Saturday, September 20, 2014

Eye of the Needle Exhibition & chance to win tickets

The Judgement of Solomon Mid 17th century. Needlepoint lace, materials include glass beads and pearls.
© M & E Feller. Photography by R Holdsworth FRPS

This fabulous, delicate mid 17th century White work piece, depicting the Judgement of Solomon is one of the examples on show in The Eye of the Needle, a current exhibition in the Ashmolean Museum in Oxford (UK). The Eye of the Needle highlights 17th century embroideries from the Feller Collection and the museum's own collection. Objects include samplers, panels but also household items and clothing.

Lady’s cap. Early 17th century. Materials include linen threads, wrapped metal threads, silk floss, sequins on plain weave linen
© M & E Feller. Photography by R Holdsworth FRPS

England in the 17th century was a restless mix of religious and political differences, which were often at the root of radical events (the beheading of King Charles is a grim example). Against a turbulent backdrop of wars, revolution and the start of colonisation, 17th-century women and girls made embroideries. The needlework reflects their feminist perspective on these tumultuous events and their place in society.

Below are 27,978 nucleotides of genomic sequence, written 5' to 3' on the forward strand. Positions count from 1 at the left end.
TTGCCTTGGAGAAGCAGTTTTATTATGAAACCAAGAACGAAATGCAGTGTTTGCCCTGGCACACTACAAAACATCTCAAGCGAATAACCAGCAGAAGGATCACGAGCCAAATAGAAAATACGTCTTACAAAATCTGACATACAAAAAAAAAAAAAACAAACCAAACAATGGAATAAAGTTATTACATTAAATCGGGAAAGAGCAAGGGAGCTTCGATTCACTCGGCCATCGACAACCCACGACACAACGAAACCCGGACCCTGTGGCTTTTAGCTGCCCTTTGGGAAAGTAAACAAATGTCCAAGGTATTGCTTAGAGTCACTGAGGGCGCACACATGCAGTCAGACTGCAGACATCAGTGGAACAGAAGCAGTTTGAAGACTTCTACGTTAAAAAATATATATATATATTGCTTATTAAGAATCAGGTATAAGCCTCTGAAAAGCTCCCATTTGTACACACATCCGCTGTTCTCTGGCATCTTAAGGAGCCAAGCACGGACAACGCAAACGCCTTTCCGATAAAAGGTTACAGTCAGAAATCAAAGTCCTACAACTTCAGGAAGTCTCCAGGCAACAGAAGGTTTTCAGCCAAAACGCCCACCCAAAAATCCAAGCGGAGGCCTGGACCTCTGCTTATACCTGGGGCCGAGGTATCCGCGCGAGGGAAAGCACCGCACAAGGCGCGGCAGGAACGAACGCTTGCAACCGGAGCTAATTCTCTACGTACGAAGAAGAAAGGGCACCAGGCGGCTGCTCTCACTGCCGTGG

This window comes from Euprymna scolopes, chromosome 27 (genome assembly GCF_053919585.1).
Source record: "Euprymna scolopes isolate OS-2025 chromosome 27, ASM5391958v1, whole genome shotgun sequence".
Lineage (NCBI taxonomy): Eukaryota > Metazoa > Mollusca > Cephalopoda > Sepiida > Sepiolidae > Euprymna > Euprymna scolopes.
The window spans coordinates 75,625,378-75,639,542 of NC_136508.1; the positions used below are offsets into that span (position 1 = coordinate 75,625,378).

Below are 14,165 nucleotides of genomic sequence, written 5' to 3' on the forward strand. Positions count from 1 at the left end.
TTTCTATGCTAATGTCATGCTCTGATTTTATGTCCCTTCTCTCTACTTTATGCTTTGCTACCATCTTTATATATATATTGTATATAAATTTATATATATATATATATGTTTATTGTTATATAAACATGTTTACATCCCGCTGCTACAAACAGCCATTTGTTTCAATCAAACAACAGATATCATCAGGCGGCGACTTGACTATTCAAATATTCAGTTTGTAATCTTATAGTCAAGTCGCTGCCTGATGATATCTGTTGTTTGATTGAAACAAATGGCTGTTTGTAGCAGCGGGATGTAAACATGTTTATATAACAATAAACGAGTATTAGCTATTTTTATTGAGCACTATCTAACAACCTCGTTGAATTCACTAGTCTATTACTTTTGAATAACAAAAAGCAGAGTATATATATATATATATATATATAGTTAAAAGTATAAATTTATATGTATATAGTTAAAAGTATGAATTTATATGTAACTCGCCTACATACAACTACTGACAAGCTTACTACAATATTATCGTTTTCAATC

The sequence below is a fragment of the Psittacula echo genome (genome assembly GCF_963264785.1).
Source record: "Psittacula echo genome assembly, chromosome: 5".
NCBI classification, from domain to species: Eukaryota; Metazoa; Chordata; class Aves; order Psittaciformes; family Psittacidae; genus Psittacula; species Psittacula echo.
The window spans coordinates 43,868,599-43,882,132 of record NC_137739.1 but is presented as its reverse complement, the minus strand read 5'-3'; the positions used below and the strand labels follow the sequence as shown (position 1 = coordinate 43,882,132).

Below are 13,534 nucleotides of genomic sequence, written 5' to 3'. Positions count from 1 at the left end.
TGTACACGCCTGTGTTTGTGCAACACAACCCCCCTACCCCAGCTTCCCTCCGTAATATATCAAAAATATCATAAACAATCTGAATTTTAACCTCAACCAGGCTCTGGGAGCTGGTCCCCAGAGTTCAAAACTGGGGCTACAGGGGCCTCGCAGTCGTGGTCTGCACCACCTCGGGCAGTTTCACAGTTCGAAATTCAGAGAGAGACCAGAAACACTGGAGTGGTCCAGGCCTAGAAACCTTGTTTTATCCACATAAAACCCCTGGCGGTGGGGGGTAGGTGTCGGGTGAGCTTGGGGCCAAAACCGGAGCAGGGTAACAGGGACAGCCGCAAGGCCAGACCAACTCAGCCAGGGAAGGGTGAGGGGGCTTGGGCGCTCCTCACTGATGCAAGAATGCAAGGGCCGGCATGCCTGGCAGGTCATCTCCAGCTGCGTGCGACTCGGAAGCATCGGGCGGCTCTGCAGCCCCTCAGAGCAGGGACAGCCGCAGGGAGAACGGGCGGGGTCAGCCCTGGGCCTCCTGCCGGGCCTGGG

Esther and Ahasuerus Mid to late 17th century. Silk floss on plain weave linen. 
© M & E Feller. Photography by R Holdsworth FRPS

You can visit the Eye of the Needle until the 12th of October and we have two tickets to give away for this wonderful exhibition! So if you are interested, leave a comment (and indicate you want to go) before the 27th of September 2014. Make sure you leave your e-mail or twitter name so we can trace you easily. 

Frog Purse 17th century. Materials include leather, silk, metal thread on silk
© Ashmolean Museum, University of Oxford 

And if you are lucky enough to live close to Oxford: on Saturday the fourth of October the Ashmolean Museum hosts a special event in partnership with the Embroiderers Guild. It's called The Big Stitch and you can expect a day full of embroidery related activities such as tours, talks (Karen Nicol is one of the speakers) and workshops. All events are free.  


  1. This exhibition looks incredibile. I would love to give the tickets to a good friend who loves embroidery and everything to do with sewing. I'm in Italy, otherwise I would have loved to go myself!

  2. How I'd love to see those. I used to made historical hats and I've made the ladies caps but I've never seen one embroidered like that. Unfortunately, I live across the pond. Thanks for posting, that's going on my bucket list.


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